|US8063297 *||Aug 12, 2009||Nov 22, 2011||Randall L May||Marimba suspended microphone system|
|US8367916||Oct 12, 2010||Feb 5, 2013||May Randall L||Marching percussionist practice pad with structure that emulates a drum|
|US8609970||Nov 21, 2011||Dec 17, 2013||Randall May International Incorporated||Suspended drum microphone system|
|US8884151 *||Jun 12, 2014||Nov 11, 2014||Chun-Ming Lee||Electronic drum pad|
|US9006553 *||Nov 25, 2013||Apr 14, 2015||Roland Corporation||Rod-shaped electronic percussion instrument|
|US20050266270 *||May 25, 2004||Dec 1, 2005||Lasater Brian J||Material and method to prevent low temperature degradation of zirconia in biomedical implants|
|US20090188373 *||Jan 23, 2009||Jul 30, 2009||May Randall L||Marching percussionist practice pad with structure that emulates a drum|
|US20100037756 *||Aug 12, 2009||Feb 18, 2010||May Randall L||Marimba suspended microphone system|
|US20110023684 *||Oct 12, 2010||Feb 3, 2011||May Randall L||Marching percussionist practice pad with structure that emulates a drum|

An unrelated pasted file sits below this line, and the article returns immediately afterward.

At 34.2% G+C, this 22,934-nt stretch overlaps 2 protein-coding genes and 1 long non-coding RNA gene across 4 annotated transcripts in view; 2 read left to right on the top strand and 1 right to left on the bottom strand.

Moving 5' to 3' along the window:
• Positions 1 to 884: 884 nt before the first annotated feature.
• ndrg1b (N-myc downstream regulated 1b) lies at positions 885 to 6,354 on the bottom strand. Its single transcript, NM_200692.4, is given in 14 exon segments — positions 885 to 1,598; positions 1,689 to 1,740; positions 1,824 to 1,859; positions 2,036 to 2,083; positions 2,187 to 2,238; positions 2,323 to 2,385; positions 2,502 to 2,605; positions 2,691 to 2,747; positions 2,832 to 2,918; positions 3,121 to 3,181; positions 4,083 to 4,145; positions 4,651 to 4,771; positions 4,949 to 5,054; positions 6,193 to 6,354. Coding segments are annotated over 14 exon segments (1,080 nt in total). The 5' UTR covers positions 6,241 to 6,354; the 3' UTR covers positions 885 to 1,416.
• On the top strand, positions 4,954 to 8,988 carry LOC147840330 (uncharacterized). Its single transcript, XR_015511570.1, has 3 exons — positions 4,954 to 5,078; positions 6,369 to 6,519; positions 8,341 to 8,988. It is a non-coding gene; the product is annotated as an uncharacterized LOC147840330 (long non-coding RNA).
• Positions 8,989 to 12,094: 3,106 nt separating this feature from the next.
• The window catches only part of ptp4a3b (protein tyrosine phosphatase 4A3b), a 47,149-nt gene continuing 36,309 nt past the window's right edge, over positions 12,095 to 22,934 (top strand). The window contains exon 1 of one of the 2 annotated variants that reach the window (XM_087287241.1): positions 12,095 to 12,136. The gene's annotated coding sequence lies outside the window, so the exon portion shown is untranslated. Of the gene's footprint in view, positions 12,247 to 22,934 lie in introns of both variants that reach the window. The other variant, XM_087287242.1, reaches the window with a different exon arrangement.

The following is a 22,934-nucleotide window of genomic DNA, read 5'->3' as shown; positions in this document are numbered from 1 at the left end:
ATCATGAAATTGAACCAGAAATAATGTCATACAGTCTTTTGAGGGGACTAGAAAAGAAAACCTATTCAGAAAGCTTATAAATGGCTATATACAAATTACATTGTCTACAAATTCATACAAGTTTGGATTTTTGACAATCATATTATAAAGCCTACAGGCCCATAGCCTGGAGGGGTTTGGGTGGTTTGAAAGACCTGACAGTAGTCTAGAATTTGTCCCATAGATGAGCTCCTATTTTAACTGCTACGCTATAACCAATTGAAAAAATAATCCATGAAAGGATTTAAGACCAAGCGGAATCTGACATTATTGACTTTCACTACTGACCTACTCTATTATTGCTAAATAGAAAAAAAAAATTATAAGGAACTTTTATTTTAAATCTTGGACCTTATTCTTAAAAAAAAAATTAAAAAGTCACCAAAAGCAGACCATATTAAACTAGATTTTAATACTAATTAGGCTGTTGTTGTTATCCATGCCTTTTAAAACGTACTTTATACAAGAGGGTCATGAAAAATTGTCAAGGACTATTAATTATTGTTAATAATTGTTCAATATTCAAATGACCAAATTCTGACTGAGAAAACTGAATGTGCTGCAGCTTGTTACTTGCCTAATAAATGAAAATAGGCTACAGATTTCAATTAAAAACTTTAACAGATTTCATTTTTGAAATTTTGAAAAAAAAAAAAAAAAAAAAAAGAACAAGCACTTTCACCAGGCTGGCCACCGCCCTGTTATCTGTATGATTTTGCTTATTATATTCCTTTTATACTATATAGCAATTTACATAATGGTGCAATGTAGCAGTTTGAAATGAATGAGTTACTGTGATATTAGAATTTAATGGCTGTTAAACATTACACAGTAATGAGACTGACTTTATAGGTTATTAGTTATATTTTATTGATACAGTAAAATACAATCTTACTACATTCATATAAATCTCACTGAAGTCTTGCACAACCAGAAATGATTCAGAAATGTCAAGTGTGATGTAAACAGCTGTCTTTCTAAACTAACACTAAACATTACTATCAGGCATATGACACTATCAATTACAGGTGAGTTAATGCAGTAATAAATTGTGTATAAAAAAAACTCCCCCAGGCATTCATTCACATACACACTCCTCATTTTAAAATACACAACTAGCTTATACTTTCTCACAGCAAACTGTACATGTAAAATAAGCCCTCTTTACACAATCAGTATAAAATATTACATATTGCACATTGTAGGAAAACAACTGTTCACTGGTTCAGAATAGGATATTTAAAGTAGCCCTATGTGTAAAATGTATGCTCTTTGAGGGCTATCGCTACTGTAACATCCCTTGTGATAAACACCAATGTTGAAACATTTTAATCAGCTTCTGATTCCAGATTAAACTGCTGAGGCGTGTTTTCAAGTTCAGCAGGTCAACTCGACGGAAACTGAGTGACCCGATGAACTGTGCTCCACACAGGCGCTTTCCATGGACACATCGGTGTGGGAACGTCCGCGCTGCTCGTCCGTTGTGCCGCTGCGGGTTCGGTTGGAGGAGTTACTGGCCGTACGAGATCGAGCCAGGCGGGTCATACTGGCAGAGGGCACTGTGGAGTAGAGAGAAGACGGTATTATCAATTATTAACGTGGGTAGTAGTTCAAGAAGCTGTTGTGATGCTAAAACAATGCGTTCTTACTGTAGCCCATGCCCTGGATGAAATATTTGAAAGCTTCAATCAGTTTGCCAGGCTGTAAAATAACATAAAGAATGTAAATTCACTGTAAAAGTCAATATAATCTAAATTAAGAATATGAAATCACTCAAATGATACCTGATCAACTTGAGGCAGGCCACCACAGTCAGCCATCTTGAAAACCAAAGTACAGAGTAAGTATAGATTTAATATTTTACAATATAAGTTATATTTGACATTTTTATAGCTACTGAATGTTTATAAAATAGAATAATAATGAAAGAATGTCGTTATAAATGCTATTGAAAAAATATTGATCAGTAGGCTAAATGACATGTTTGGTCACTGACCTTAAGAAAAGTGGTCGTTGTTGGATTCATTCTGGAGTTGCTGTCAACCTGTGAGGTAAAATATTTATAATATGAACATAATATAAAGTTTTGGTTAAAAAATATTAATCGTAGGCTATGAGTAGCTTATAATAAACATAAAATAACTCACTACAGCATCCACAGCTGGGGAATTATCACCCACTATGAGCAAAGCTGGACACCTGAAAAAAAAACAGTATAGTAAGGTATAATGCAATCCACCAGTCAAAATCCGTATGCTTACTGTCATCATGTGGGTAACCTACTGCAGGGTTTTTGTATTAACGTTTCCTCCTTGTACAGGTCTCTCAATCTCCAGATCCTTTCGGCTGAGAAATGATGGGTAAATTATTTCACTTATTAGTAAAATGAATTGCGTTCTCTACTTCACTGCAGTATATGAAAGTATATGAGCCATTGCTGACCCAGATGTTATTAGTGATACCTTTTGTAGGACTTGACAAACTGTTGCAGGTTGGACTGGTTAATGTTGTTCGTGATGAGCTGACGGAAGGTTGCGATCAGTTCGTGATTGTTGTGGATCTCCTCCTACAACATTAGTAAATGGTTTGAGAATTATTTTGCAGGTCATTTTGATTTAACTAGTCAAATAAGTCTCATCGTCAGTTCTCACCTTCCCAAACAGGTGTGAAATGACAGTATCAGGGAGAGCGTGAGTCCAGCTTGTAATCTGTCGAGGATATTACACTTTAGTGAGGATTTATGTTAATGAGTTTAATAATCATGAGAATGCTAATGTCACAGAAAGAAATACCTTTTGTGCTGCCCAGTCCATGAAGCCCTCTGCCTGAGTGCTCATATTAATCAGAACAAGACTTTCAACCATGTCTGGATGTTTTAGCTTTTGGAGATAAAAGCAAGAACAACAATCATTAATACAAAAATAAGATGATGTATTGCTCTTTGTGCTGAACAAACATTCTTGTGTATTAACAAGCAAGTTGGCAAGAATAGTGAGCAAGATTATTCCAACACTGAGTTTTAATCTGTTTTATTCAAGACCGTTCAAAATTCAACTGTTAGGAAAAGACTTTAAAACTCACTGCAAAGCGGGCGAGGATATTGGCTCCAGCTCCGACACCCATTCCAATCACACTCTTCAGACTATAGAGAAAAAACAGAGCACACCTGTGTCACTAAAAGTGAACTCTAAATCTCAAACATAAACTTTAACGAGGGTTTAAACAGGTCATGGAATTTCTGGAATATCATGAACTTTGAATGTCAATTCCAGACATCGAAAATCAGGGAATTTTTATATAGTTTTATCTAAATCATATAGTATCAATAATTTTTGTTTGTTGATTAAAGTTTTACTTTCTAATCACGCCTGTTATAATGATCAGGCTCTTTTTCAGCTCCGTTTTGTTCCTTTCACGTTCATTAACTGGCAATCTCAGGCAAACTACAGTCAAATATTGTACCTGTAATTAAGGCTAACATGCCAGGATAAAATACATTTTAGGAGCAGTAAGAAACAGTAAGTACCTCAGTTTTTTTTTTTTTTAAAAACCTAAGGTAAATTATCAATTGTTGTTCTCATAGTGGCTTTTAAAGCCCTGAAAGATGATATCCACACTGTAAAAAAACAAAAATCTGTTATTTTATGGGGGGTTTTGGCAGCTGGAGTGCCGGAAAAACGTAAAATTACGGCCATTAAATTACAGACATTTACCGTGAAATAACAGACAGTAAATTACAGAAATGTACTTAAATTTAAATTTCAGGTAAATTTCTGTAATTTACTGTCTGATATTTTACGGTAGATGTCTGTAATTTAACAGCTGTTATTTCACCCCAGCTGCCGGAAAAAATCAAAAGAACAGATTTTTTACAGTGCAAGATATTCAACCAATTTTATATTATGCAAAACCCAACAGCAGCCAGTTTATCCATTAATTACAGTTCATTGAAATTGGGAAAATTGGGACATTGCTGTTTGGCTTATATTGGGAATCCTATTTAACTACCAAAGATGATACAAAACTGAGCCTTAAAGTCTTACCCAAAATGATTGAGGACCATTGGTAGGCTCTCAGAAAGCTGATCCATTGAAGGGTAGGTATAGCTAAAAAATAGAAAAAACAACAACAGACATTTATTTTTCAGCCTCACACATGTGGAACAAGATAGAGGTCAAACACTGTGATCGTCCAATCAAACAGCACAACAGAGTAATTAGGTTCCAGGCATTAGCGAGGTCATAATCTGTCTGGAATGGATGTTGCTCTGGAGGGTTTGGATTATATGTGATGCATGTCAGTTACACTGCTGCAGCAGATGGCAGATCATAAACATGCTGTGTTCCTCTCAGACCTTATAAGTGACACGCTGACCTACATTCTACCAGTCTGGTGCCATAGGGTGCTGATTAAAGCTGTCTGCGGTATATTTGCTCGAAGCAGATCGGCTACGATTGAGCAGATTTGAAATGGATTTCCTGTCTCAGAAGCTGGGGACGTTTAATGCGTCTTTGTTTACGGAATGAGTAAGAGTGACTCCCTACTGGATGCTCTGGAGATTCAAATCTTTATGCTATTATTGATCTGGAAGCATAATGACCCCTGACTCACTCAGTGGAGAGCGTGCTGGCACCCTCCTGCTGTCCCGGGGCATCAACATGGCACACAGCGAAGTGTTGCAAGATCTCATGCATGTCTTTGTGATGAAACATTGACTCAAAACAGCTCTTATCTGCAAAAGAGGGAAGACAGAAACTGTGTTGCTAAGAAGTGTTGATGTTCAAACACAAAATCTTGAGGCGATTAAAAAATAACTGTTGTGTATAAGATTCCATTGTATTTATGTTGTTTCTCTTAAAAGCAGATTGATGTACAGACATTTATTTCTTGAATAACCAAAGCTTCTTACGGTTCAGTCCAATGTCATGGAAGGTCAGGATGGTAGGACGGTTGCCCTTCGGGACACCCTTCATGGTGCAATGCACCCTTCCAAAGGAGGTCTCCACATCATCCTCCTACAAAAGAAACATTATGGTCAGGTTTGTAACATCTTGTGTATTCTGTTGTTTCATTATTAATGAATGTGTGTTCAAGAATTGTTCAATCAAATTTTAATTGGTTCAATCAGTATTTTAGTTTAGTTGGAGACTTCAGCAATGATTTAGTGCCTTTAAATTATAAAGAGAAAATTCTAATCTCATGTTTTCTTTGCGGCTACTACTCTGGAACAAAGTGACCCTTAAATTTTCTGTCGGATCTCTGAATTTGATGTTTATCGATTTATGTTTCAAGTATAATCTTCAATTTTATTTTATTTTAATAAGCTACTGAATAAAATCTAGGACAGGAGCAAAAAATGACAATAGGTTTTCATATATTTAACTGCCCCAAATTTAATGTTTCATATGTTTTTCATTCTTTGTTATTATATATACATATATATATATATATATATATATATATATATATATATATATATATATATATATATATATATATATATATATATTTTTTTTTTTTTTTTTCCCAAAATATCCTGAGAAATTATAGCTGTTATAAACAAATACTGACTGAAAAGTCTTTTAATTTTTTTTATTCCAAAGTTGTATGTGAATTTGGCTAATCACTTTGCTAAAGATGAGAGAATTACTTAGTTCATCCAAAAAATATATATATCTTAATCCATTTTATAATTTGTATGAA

|US20140165822 *||Nov 25, 2013||Jun 19, 2014||Roland Corporation||Rod-shaped electronic percussion instrument|
|USD745859 *||Dec 3, 2014||Dec 22, 2015||Panasonic Intellectual Property Management Co., Ltd.||Headphone|
|U.S. Classification||84/730, 84/DIG.12, 84/743, 984/365|
|Cooperative Classification||Y10S84/12, G10H2230/301, G10H3/146|
|Oct 9, 1990||REMI||Maintenance fee reminder mailed|
|Mar 10, 1991||REIN||Reinstatement after maintenance fee payment confirmed|
|May 21, 1991||FP||Expired due to failure to pay maintenance fee|
Effective date: 19910310
|Jul 15, 1991||FPAY||Fee payment|
Year of fee payment: 4
|Jul 15, 1991||SULP||Surcharge for late payment|
|Oct 29, 1991||DP||Notification of acceptance of delayed payment of maintenance fee|
|Sep 15, 1994||SULP||Surcharge for late payment|
|Sep 15, 1994||FPAY||Fee payment|
Year of fee payment: 8